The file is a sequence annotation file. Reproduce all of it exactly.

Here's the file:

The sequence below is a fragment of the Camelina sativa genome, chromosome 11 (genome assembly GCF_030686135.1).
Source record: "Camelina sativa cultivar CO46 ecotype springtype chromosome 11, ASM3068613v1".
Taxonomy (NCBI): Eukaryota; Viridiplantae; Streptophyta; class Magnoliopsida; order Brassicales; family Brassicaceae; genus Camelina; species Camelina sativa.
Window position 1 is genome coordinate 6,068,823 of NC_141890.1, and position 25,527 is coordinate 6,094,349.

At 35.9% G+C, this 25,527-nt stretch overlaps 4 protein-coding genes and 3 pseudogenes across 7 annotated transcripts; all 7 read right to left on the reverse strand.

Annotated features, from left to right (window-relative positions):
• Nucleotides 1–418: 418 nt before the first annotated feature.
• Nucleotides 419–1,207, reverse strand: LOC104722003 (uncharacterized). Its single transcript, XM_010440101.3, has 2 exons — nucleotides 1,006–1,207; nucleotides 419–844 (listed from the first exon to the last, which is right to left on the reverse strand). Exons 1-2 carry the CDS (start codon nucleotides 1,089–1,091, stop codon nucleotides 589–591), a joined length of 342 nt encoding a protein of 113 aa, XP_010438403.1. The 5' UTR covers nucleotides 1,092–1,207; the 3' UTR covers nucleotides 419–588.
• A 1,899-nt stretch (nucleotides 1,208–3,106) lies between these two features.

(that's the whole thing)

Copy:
The sequence below is a fragment of the Camelina sativa genome, chromosome 11 (genome assembly GCF_030686135.1).
Source record: "Camelina sativa cultivar CO46 ecotype springtype chromosome 11, ASM3068613v1".
Taxonomy (NCBI): Eukaryota; Viridiplantae; Streptophyta; class Magnoliopsida; order Brassicales; family Brassicaceae; genus Camelina; species Camelina sativa.
Window position 1 is genome coordinate 6,068,823 of NC_141890.1, and position 25,527 is coordinate 6,094,349.

At 35.9% G+C, this 25,527-nt stretch overlaps 4 protein-coding genes and 3 pseudogenes across 7 annotated transcripts; all 7 read right to left on the reverse strand.

Annotated features, from left to right (window-relative positions):
• Nucleotides 1–418: 418 nt before the first annotated feature.
• Nucleotides 419–1,207, reverse strand: LOC104722003 (uncharacterized). Its single transcript, XM_010440101.3, has 2 exons — nucleotides 1,006–1,207; nucleotides 419–844 (listed from the first exon to the last, which is right to left on the reverse strand). Exons 1-2 carry the CDS (start codon nucleotides 1,089–1,091, stop codon nucleotides 589–591), a joined length of 342 nt encoding a protein of 113 aa, XP_010438403.1. The 5' UTR covers nucleotides 1,092–1,207; the 3' UTR covers nucleotides 419–588.
• A 1,899-nt stretch (nucleotides 1,208–3,106) lies between these two features.